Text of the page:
Rapid, nurse-led, HIV testing programs in jails can successfully identify new HIV cases
Woodruff Health Sciences Center | May 5, 2015
According to a recent study by Anne Spaulding, MD, MPH, associate professor of Epidemiology at the Rollins School of Public Health, human immunodeficiency virus (HIV) testing in jails provides an opportunity to reach individuals outside the scope of traditional screening programs.
Spaulding and team performed a preliminary evaluation in 2010 to estimate underlying HIV prevalence and determine how many individuals [entering a jail] were unaware of their infection—they estimated at least 2 percent were infected and an additional 1 percent of jail entrants may be infected but unaware. They trained nurses to offer rapid HIV testing to jail entrants at the Fulton County Jail in Atlanta, Georgia. In January 2011, entrants were offered HIV testing via rapid oral swab, which in March 2013, were replaced with more accurate finger stick tests. Detainees identified as HIV positive were assisted with linkage to HIV care post release.
The project found that between March 2013 and February 2014, 89 new confirmed positives were identified through testing. A total of 458 previously and newly identified individuals were linked to HIV care. The nurse initiation aspect of the screening proved to be a major factor in key results. Following the success of the Fulton County Jail program, the jail in neighboring DeKalb County, Georgia, signed a Memorandum of Agreement to replicate the program in their facility, using test kits donated by the Georgia Department of Public Health.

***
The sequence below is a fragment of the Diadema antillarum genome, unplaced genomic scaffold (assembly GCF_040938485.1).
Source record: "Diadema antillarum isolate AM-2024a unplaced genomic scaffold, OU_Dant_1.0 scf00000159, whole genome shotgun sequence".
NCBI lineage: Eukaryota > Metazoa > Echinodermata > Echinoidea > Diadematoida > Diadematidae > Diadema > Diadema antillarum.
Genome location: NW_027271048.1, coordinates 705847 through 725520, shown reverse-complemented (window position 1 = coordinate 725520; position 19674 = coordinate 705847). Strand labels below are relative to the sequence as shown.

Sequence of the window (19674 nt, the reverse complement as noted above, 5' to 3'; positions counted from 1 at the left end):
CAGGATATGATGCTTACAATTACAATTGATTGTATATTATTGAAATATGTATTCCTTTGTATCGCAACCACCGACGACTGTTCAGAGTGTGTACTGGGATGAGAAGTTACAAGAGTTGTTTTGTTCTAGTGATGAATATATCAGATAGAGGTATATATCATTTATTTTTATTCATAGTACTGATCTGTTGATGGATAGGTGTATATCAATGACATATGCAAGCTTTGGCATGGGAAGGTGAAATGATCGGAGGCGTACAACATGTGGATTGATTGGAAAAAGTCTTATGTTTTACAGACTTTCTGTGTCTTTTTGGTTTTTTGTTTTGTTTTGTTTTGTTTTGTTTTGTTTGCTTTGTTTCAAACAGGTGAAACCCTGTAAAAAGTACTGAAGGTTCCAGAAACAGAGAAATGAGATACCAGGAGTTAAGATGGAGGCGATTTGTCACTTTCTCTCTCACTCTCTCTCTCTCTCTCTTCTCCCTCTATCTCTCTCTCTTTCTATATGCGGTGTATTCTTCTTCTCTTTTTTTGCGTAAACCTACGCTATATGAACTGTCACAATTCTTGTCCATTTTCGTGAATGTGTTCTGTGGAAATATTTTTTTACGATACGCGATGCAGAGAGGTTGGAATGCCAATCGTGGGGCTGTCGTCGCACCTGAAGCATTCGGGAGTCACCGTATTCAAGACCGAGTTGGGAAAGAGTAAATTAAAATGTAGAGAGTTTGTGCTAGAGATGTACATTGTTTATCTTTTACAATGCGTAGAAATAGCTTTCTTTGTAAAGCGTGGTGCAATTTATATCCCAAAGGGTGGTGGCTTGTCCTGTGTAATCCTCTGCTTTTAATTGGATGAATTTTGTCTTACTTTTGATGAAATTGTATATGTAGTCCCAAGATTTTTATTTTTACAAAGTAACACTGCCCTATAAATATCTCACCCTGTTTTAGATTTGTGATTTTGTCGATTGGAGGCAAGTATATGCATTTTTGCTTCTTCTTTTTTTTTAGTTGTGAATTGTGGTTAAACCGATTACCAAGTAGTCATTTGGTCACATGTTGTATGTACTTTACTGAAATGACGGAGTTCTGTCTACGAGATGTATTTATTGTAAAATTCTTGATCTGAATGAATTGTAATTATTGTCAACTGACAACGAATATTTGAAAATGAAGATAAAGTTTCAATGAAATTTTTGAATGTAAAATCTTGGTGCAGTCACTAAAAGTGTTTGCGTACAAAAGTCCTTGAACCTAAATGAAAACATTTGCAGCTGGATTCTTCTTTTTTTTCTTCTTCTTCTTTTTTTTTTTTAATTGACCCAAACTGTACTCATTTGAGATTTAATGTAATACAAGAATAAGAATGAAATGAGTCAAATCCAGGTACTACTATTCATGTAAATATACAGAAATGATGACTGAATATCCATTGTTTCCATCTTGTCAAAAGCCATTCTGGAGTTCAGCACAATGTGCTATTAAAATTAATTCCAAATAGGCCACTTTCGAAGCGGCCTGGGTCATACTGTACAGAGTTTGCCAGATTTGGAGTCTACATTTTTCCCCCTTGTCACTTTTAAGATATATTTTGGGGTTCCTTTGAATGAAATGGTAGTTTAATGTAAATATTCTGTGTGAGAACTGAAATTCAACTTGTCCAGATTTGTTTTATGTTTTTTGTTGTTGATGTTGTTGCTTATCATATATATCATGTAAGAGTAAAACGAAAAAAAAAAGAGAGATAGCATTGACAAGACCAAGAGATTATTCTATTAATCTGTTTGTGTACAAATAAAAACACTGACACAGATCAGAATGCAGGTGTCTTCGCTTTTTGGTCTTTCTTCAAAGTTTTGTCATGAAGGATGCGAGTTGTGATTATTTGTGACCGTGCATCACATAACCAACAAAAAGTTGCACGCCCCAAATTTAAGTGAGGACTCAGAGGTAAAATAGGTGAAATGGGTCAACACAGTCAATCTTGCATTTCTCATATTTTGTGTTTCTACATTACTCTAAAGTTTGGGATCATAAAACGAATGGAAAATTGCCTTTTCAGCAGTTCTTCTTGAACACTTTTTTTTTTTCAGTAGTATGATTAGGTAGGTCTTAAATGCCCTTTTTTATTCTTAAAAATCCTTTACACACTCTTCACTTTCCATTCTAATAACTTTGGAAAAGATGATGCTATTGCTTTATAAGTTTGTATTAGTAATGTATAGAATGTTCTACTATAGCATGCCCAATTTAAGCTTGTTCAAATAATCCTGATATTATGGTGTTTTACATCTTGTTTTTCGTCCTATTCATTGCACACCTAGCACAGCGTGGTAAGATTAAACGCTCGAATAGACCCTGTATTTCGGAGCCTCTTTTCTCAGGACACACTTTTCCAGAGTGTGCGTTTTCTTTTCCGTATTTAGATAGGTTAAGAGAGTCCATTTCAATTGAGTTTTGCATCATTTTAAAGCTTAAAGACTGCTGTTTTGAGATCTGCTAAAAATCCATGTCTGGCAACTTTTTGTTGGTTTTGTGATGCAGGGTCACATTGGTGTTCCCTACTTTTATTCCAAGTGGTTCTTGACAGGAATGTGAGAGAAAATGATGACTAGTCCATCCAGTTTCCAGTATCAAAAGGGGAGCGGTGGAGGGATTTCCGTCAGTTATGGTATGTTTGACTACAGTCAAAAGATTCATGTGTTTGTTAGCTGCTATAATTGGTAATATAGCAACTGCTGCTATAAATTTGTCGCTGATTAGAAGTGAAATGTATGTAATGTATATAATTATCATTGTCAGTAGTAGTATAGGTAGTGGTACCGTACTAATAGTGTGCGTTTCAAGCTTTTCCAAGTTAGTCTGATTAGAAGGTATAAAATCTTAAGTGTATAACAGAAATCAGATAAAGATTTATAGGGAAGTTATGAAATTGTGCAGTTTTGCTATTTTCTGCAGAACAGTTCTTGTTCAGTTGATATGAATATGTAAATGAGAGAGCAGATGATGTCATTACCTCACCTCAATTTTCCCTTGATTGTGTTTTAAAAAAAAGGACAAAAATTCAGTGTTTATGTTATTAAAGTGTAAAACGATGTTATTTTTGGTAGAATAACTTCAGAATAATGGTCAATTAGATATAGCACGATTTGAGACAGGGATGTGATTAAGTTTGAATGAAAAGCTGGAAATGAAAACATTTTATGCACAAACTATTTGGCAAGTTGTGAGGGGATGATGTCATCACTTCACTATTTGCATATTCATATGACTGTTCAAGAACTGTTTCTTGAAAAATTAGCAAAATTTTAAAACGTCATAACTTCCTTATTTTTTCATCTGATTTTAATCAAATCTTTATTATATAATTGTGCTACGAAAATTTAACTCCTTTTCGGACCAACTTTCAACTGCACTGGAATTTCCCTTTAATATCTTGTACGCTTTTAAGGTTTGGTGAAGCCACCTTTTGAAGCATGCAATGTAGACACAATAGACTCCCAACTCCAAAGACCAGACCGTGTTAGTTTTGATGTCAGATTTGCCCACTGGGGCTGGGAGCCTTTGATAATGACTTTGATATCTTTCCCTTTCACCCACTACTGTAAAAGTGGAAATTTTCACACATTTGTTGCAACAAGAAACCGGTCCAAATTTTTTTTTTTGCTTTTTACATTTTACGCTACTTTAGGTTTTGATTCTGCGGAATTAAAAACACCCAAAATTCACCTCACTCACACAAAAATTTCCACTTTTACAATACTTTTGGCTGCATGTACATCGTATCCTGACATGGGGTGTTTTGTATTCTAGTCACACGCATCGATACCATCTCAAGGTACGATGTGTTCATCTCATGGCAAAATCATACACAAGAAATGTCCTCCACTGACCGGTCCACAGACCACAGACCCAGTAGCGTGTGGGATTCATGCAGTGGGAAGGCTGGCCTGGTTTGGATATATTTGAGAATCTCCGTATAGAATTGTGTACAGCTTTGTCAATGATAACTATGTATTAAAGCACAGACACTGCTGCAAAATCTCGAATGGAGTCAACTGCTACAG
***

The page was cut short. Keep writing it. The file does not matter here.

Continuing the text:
"Studies in hospitals and clinics of nurse-initiated screenings show that patients participate in testing at higher rates than in setting with physician-initiated testing," explains Spaulding. "This testing program substantially decreased the number of people who are HIV-infected but unaware of their status and that’s largely because of the nurse-led initiative. A jail is a venue where nurses have more autonomy than in community hospitals and clinics."
The Centers for Disease Control and Prevention recommends voluntary HIV screening in all medical venues, including correctional facilities. Spaulding and team suggest that adhering to these recommendations may help identify a substantial portion of the 14.3 percent of Americans unaware that they are infected with HIV. The research team also believes that this model of nurse-led, opt-out, rapid HIV testing upon entering a local jail is replicable in other regions of the country impacted by high incarceration.
Complete findings are available in the online version of the Journal of Public Health Management and Practice:http://journals.lww.com/jphmp/Abstract/publishahead/Establishing_an_HIV_Screening_Program_Led_by_Staff.99800.aspx